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Russia, Turkey Bicker Over the G-Word

Catholicos Karekin II (R, front), the supreme head of the Armenian Apostolic Church, and Russia's President Vladimir Putin walk to attend a commemoration ceremony marking the centenary of the mass killing of Armenians by Ottoman Turks in Yerevan, Armenia, April 24, 2015.

This article was originally published by EurasiaNet.org.

The Kremlin has tried to placate Turkish anger at Vladimir Putin terming as genocide the killing of an estimated one to 1.5 million ethnic Armenians in Turkey during World War I.

An an April 28 press-conference, Turkish President Recep Tayyip Erdogan, never one to conceal his feelings, let loose: “It is not the first time Russia used the word genocide on this issue,” said Erdogan, adding that he was personally disappointed by Putin’s words. “What is happening in Ukraine is evident. They should first explain this before calling it [the 1915 slaughter] genocide.”

On April 24 itself, the centennial of the 1915 massacre, the Turkish foreign ministry had delivered a sharper punch, noting that “[t]aking into account the mass atrocities and exiles in the Caucasus, in Central Asia and in eastern Europe committed by Russia for a century, collective punishment methods (…) as well as inhumane practices especially against Turkish and Muslim people in Russia’s own history, we consider that Russia is best-suited to know what exactly ‘genocide’ and its legal dimension are.”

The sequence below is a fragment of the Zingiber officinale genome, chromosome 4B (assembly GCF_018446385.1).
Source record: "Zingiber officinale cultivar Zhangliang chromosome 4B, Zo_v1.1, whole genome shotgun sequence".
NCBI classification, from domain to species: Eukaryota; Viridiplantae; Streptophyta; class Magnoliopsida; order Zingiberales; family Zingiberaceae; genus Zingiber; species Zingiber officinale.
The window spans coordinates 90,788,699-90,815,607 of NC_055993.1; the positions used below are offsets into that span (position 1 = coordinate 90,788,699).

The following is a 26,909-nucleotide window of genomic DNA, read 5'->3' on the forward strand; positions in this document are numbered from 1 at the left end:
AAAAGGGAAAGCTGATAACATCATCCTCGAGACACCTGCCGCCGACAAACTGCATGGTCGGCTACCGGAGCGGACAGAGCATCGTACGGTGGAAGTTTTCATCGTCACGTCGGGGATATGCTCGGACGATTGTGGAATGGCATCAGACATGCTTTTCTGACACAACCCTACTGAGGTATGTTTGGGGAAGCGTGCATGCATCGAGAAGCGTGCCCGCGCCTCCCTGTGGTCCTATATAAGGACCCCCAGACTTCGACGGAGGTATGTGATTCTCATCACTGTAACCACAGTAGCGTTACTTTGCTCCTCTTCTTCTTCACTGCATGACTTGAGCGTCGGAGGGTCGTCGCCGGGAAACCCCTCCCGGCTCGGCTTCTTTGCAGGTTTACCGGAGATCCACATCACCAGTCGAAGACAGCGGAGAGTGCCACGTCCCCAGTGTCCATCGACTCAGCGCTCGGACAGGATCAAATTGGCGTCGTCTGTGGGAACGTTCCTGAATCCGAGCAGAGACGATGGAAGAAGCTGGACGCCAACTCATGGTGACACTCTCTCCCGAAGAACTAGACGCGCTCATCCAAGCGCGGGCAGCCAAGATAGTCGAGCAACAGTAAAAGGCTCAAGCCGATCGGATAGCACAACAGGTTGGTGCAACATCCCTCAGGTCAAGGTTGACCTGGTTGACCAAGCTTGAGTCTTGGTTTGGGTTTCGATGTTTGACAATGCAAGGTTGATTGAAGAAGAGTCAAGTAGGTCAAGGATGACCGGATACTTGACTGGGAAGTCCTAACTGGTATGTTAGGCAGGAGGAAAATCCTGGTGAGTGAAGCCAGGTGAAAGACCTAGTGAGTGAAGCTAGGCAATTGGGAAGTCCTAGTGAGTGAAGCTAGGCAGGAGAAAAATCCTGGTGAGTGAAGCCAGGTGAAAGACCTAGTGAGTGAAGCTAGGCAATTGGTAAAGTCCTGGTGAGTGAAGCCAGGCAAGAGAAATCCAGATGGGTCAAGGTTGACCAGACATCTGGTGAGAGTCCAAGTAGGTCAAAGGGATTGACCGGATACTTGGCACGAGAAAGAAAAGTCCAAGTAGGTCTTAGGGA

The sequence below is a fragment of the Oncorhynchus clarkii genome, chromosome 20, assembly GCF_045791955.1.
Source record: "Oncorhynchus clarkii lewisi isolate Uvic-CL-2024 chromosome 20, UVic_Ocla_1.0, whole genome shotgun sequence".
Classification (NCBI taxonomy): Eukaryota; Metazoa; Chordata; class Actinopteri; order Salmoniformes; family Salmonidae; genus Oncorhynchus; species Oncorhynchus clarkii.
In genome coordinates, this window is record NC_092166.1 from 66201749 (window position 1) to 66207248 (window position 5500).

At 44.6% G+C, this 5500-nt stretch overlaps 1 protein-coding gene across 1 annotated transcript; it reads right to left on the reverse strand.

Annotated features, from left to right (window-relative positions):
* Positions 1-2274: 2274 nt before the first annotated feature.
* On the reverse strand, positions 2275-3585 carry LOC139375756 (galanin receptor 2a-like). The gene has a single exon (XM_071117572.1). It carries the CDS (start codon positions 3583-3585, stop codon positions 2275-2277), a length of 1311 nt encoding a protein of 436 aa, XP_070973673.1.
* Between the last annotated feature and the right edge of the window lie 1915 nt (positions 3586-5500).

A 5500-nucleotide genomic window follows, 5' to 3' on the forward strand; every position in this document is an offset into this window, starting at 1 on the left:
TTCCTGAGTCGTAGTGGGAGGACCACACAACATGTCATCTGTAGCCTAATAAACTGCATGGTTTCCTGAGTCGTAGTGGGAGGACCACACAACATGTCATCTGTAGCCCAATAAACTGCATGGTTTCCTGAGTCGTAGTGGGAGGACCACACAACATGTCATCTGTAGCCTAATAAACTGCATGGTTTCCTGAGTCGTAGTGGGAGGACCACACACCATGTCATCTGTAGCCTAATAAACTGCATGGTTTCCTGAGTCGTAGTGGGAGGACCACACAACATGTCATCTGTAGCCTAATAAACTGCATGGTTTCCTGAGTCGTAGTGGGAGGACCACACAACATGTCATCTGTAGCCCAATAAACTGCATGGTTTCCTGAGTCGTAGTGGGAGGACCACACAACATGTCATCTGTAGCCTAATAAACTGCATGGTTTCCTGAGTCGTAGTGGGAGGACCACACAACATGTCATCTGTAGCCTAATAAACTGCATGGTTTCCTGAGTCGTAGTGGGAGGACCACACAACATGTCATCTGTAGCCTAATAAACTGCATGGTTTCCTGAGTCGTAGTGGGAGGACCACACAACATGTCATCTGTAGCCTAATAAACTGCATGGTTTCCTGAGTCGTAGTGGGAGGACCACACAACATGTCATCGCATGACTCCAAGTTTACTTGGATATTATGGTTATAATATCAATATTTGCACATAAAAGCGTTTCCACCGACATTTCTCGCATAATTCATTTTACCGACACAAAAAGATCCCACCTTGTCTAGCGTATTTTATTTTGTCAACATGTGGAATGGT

The Kremlin said nothing at first. But now that Erdogan has shown he’s riled, it’s responded with a backhanded reminder to Turkey of where some of its interests lie.

Kremlin spokesperson Dmitry Peskov expressed a hope that the Turkish leader’s reaction “would not influence the relationship between Moscow and Ankara, and, above all, the Turkish Stream,” a 63-billion-cubic-meter-per-year pipeline that would carry Russian gas under the Black Sea to Turkish territory, and on to European markets.

“We have a lot to do together,” Peskov observed.

Turkish Energy Minister Taner Yıldız last week said that Putin’s comments had “surprised” him, but would not cause a rethink of an ambitious gas project with Russia, Hürriyet Daily News reported. Russia also supplies Turkey with an estimated 57 percent of its gas.

That could influence how this stand-off plays out. Turkey withdrew its ambassadors from the Vatican and Austria after the two states characterized the 1915 massacre as a genocide. The Foreign Ministry has strongly chastised German President Joachim Gauck for doing the same, but has held off on further moves while the German parliament mulls over the question of genocide-recognition.

But none of these states produce their own natural gas. Or export it in massive quantities to Turkey.

Russia, though, is unlikely to back-pedal publicly from Putin’s remarks. While many world leaders, including U.S. President Barack Obama, shied away from using the one word that sets Armenian and Turkey worlds apart, for Moscow, it is a matter of both its past and present with Armenia.

The violence against ethnic Armenians in Ottoman Turkey erupted in big part over suspicions of their cooperation with fellow Christian Russia, a World-War-I enemy with an eye on Ottoman-held territory. Today, Armenia is a prime foothold for Russia south of the Caucasus Mountains and an eager participant in Moscow’s neo-U.S.S.R. integration projects, such as the Eurasian Economic Union.

“We always were, are and will be close allies,” Putin said in Yerevan on April 24, with his presence at the centenary itself underscoring this point.

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